Sustainability

Responsible and Sustainable Cocoa

The chocolate and cocoa industries have been working for many years with farmers to improve their standard of living through a sustainable cocoa economy. ECA regularly contributes to discussions related to good agricultural practices and cocoa quality, as well as labour-related matters in cocoa farming.

GAPs and quality

The results of the research programmes conducted by ECA and its partners are translated into recommendations for growers. These are also shared with a number of other stakeholders with the aim to foster ever better agricultural practices.

Farmers who apply recommendations stand to lose less of their crops to diseases, which in turn can translate into improved yields and therefore higher income.

Ongoing projects that address cocoa farming in a holistic manner, such as those of the WCF (World Cocoa Foundation) tend to show that higher income may also foster changes, e.g. as relates to farmers’ ability to better respond to their children’s educational and health needs.

Joint Research Fund

A sustainable cocoa supply chain calls for high standards of quality and productivity whereby cocoa is safe for consumer consumption, complies with manufacturers’ quality requirements, and meets the growing global demand.

The European Cocoa Association (ECA), CAOBISCO,  and the Federation of Cocoa Commerce (FCC) are committed to working towards more sustainable cocoa which complies with such requirements for consumer, manufacturer and farmer benefit.

As the overall productivity for cocoa has not changed significantly in decades (current average cocoa yields are around 400kg/ha), the rehabilitation of existing cocoa producing land (by using improved planting material), the use of fertilisers and the management of cocoa pests and diseases are considered key priorities. Over the last few years, ECA, CAOBISCO, and FCC have successfully worked on defining Good Agricultural Practices for food safety in cocoa.

Given deteriorating yields and quality levels in several countries, the growing consumer interest in cocoa sustainability, and closer links with producing countries, the review of sustainable industry needs in terms of quality and productivity is a key priority.

In 2013, the three associations joined forces by setting up a Joint Research Fund. The Fund is currently administered by ECA. On average, three projects (that typically run over a two to five year timespan) are administered through the Fund at the same time.

Current and past projects include:

-          Cocoa Bean Quality Requirements Guide (available here in English, French and Spanish) - completed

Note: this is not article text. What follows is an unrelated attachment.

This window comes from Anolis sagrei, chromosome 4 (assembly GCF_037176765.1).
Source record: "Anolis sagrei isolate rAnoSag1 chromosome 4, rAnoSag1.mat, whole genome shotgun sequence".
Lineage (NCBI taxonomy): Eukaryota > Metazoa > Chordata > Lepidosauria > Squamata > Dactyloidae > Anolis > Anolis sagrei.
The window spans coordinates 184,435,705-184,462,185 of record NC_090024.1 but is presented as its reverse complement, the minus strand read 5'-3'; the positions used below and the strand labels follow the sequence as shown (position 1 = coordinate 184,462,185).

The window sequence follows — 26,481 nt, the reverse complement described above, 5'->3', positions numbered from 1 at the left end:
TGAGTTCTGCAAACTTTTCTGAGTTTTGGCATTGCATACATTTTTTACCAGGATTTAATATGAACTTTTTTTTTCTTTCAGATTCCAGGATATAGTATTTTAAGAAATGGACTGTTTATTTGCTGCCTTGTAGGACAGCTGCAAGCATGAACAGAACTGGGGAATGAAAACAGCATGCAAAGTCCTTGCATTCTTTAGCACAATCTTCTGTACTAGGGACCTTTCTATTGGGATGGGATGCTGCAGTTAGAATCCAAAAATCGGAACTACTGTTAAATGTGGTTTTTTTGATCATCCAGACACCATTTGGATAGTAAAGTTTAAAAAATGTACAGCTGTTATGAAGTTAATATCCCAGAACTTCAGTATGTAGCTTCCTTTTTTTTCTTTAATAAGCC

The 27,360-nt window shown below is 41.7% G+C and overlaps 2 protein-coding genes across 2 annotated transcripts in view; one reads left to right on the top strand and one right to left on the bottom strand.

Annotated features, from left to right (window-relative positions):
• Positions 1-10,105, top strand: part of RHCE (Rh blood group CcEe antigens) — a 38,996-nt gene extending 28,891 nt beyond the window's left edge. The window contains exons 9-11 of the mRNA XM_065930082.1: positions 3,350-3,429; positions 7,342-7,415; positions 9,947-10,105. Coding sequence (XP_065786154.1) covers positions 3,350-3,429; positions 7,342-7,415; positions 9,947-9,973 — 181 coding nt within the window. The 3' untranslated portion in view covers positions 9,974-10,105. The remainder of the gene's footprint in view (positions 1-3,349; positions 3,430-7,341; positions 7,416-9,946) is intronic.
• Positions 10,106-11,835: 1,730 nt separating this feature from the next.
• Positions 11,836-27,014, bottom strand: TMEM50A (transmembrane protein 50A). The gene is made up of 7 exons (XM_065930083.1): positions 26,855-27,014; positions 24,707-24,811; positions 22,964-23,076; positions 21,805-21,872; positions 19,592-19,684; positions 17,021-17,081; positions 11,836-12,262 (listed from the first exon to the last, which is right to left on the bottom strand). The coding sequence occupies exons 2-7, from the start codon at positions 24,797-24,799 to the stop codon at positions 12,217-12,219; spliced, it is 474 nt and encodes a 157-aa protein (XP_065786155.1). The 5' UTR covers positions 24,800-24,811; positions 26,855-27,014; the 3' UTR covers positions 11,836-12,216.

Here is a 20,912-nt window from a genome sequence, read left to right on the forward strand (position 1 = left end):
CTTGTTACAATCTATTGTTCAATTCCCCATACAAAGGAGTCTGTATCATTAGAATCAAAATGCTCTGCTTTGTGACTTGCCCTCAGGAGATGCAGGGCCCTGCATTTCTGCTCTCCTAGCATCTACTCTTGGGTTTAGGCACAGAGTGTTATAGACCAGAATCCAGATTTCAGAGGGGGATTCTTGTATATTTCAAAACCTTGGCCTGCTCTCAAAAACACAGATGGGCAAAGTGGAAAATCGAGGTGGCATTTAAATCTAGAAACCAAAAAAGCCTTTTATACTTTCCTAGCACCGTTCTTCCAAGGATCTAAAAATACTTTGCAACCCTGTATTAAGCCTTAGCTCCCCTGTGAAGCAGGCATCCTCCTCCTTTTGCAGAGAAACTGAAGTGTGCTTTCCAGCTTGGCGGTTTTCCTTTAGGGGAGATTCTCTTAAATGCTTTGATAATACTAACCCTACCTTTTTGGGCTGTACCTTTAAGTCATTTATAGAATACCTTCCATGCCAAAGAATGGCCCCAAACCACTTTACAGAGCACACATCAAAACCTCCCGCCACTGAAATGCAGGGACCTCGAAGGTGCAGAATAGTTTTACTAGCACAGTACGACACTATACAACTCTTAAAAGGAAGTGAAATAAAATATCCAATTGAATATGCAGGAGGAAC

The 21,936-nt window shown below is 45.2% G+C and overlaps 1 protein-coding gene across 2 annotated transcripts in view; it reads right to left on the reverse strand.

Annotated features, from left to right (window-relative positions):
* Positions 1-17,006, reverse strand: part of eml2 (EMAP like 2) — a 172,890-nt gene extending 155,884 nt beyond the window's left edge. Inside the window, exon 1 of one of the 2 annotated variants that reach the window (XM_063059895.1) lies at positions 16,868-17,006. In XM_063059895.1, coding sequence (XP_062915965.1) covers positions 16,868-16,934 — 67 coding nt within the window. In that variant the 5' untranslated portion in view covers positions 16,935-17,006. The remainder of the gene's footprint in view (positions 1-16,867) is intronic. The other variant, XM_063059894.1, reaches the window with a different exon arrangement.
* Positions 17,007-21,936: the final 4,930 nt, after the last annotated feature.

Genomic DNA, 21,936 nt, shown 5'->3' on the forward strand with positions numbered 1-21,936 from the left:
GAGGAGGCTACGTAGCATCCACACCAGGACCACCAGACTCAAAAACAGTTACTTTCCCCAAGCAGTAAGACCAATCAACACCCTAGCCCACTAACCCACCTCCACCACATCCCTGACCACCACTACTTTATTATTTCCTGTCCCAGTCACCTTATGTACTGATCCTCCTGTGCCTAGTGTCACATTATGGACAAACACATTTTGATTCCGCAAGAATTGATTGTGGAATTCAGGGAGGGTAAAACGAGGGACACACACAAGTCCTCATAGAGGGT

-          Research on occurrence and mitigation of cadmium in cocoa - underway

-          Detection of Cocoa Swollen Shoot Virus (CSSV) - underway

As a value chain approach is crucial to tackling quality and productivity issues, the joint WG regularly exchanges information and cooperates directly with cocoa producing countries governments, research institutes, the International Cocoa Organization (ICCO) and the European Institutions.

Labour Practices

The chocolate and cocoa industries pride themselves in their consistent socially responsible attitude. They are working together with other stakeholders to promote responsible cocoa growing and towards eliminating abusive labour practices in the growing and processing of cocoa.

The issue is not an easy one. Cocoa is grown in tropical climates, and over 60% originates from West Africa, planted by over a million smallholders often in remote areas. The domestic chain from planter to export company is a complex one, involving a series of intermediaries (e.g. in Côte d'Ivoire: cooperatives, pisteurs, traitants, etc.). In addition, abusive labour practices are more likely to develop in poverty-stricken rural communities.

Today, labour practices are dealt with by the International Cocoa Initiative (ICI), a Foundation operating under Swiss law. The ICI is a product of active co-operation between the global chocolate industry, concerned politicians, the labour movement, consumers groups and activists in child and forced labour. Its mission is “to oversee and sustain efforts to eliminate the worst forms of child labour and forced labour in the growing and processing of cocoa beans and their derivative products”.

The ICI is guided by international conventions, in particular the ILO Convention 182 on “The Worst Forms of Child Labour” and the ILO Convention 29 on “Forced Labour.” The collaborative nature of the foundation is reflected in the composition of its board which includes an equal number of industry and non-industry representatives. 

ECA and its membership contribute on a regular basis to initiatives destined to foster positive change in cocoa growing communities.